The Impact of Psychological Resources on Body Mass Index in Obesity Surgery Candidates

Background: Obesity surgery is the therapy of choice for severely obese patients. The results are promising, but at the same time obesity surgery represents a physical and psychological challenge for patients and care givers. In order to give psychosocial support adequately, more knowledge of effects of psychological profiles is required. Research is often deficit and symptom oriented. Psychological resources (competences) of individuals are often neglected. However, after surgery patients have to cope with the altered anatomic condition and therefore psychological resources are essential for a successful development and my influence also the surgical outcome. The interplay of eating behavior, depression, and psychological resources and their influence on weight are yet undetermined.


Methods: A cross-sectional study in consecutive obesity surgery candidates was performed. One hundred twenty-seven participants were included (90 female, 37 male; mean BMI 49.85 kg/m²; range 36.7–84.2 kg/m²). After conducting semi-structured clinical interviews psychological resources, depression and eating behavior were assessed via three questionnaires: Essener Ressourcen-Inventar (ERI), Patient Health Questionnaire depression module (PHQ-d), and Eating Disorder Examination-Questionnaire (EDE-Q). To evaluate the influence of psychological resources on BMI mediation models and path analyses were performed.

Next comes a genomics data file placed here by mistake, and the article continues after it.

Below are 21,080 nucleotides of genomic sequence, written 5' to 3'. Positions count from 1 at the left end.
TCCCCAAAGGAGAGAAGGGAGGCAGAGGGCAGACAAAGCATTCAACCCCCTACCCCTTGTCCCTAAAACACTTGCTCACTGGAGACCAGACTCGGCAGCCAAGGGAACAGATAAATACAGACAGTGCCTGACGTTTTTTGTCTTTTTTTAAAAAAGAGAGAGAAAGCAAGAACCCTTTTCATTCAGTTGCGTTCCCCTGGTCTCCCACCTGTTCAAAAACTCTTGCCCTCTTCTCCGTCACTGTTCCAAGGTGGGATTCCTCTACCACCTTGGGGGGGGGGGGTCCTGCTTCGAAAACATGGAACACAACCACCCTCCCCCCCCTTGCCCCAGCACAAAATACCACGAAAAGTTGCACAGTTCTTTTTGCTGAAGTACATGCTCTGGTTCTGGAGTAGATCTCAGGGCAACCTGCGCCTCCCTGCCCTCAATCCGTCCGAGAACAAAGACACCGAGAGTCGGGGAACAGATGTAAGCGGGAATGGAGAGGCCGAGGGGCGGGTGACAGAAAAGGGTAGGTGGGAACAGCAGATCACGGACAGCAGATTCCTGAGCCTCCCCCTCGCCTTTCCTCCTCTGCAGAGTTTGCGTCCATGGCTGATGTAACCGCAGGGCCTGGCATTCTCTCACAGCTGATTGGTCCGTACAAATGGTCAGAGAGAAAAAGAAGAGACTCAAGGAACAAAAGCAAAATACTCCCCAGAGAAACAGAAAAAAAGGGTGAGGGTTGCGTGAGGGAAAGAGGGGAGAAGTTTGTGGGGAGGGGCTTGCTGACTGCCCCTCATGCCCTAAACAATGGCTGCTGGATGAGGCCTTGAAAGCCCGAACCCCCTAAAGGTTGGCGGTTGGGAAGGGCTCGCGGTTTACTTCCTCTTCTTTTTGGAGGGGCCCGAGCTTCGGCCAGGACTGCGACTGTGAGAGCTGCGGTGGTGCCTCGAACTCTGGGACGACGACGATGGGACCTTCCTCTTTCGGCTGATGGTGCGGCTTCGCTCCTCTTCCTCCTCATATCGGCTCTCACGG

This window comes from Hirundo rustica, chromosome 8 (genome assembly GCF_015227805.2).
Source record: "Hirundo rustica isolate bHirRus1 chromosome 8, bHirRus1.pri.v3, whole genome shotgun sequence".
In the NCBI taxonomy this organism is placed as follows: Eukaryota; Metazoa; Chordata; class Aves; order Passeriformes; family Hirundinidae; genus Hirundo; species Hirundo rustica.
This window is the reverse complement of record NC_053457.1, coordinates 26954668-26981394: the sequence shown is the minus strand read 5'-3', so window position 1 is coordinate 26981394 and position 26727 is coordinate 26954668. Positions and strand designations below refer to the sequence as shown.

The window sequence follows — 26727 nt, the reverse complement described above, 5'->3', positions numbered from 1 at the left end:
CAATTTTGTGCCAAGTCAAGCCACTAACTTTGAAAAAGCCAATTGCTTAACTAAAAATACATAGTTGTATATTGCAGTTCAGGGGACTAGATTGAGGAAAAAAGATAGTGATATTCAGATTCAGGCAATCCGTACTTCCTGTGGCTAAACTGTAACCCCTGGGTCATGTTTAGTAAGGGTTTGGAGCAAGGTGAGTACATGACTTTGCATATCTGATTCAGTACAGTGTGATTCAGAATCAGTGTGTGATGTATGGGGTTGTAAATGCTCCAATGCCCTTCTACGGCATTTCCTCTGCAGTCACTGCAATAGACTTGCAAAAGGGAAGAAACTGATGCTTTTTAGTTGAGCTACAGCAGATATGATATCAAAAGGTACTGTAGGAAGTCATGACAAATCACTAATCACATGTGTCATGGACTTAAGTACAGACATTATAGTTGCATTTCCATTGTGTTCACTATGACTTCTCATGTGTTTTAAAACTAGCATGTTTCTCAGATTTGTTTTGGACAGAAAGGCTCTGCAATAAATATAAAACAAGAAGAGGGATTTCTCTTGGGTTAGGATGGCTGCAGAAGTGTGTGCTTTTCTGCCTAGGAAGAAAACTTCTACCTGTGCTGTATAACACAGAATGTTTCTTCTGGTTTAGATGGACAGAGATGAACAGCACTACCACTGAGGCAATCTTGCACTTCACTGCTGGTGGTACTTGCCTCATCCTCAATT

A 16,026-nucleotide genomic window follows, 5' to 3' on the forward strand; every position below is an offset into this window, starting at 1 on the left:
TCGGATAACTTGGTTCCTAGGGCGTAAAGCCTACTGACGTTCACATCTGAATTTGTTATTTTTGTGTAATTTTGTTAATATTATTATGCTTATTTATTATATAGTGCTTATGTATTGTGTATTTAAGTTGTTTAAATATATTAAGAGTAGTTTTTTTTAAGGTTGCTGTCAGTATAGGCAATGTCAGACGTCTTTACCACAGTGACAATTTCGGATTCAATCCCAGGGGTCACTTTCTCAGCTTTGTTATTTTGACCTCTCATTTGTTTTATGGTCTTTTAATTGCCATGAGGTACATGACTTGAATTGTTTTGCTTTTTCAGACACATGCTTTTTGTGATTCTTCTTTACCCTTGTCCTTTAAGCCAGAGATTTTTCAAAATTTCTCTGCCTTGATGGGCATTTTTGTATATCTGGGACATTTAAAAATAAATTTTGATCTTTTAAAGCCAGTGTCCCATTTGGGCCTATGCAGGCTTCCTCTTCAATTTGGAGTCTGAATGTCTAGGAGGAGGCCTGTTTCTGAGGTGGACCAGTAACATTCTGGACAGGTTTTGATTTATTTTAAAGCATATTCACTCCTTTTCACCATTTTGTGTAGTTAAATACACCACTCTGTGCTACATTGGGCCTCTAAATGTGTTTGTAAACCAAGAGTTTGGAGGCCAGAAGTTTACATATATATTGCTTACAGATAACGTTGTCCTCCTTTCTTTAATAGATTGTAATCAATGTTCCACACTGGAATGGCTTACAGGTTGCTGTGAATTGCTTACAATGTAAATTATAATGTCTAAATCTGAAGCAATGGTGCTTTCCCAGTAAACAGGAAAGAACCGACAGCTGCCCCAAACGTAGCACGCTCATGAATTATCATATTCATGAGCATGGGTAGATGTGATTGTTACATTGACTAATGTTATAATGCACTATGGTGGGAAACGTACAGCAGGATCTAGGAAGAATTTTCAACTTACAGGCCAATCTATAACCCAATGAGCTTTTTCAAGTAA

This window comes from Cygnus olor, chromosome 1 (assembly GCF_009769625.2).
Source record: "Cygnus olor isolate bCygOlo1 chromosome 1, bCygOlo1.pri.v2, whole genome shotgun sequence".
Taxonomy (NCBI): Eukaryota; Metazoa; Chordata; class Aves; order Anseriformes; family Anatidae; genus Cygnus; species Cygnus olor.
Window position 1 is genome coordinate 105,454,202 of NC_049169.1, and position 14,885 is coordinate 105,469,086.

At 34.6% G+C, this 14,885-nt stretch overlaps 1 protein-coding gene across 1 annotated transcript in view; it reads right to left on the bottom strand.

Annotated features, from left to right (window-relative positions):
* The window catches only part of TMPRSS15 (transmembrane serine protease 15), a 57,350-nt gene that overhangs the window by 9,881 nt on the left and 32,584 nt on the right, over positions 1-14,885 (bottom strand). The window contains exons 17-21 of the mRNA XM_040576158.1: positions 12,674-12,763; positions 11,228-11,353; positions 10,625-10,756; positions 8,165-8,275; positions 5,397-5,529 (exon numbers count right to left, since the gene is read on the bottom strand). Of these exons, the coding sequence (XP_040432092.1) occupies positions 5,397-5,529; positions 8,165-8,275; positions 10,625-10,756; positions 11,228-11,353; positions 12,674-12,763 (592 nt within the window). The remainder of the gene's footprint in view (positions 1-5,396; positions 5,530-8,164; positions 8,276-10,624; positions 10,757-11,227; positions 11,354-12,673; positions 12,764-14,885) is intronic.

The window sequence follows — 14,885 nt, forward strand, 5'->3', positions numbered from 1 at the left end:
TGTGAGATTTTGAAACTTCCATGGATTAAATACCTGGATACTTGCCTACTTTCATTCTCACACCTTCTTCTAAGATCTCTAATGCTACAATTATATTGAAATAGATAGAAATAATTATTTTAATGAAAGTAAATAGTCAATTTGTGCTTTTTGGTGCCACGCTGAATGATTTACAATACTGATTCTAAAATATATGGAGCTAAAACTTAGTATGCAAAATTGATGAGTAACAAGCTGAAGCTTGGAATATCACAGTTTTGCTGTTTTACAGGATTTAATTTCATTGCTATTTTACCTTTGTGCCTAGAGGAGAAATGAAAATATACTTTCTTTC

Results: Psychological resources do not influence BMI directly. Path analyses revealed depression as well as depression/eating behavior as mediating dimension. A first path showed that higher psychological resources are associated with less depressive symptoms and lower BMI. On the other side, a second path showed that higher psychological resources are related to less depression and by means of more conscious and controlled eating behavior to a lower BMI.


Conclusion: Psychological resources seem to be relevant in the context of obesity surgery. Good psychological resources show plausible associations with less depression and a more adequate eating behavior. The evaluation of psychological resources in obesity surgery candidates allows the identification of patients at risk. Competences of patients should be addressed in the context of surgery. Our findings build a foundation for a more individualized supportive treatment for obesity surgery candidates. Improving impaired psychological resources may help in the coping process after surgery and is supposed to lead to an even higher weight loss.



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Copyright © 2020 Robitzsch, Schweda, Hetkamp, Niedergethmann, Dörrie, Herpertz, Hasenberg, Tagay, Teufel and Skoda

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